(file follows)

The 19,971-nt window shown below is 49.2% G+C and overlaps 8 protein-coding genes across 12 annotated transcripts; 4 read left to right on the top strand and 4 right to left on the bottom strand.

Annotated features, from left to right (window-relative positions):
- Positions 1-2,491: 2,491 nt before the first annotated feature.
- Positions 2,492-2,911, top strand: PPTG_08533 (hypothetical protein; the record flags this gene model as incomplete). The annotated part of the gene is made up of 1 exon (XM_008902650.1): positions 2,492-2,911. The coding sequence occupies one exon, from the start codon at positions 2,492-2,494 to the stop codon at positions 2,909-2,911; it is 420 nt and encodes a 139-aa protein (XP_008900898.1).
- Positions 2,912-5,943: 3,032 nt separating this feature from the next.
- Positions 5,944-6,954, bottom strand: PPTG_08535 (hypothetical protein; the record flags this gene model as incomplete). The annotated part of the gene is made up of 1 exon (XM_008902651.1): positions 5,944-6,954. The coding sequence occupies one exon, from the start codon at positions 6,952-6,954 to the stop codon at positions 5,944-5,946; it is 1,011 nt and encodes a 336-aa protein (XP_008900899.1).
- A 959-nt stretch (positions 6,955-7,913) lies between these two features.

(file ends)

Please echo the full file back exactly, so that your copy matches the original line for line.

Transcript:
The 19,971-nt window shown below is 49.2% G+C and overlaps 8 protein-coding genes across 12 annotated transcripts; 4 read left to right on the top strand and 4 right to left on the bottom strand.

Annotated features, from left to right (window-relative positions):
- Positions 1-2,491: 2,491 nt before the first annotated feature.
- Positions 2,492-2,911, top strand: PPTG_08533 (hypothetical protein; the record flags this gene model as incomplete). The annotated part of the gene is made up of 1 exon (XM_008902650.1): positions 2,492-2,911. The coding sequence occupies one exon, from the start codon at positions 2,492-2,494 to the stop codon at positions 2,909-2,911; it is 420 nt and encodes a 139-aa protein (XP_008900898.1).
- Positions 2,912-5,943: 3,032 nt separating this feature from the next.
- Positions 5,944-6,954, bottom strand: PPTG_08535 (hypothetical protein; the record flags this gene model as incomplete). The annotated part of the gene is made up of 1 exon (XM_008902651.1): positions 5,944-6,954. The coding sequence occupies one exon, from the start codon at positions 6,952-6,954 to the stop codon at positions 5,944-5,946; it is 1,011 nt and encodes a 336-aa protein (XP_008900899.1).
- A 959-nt stretch (positions 6,955-7,913) lies between these two features.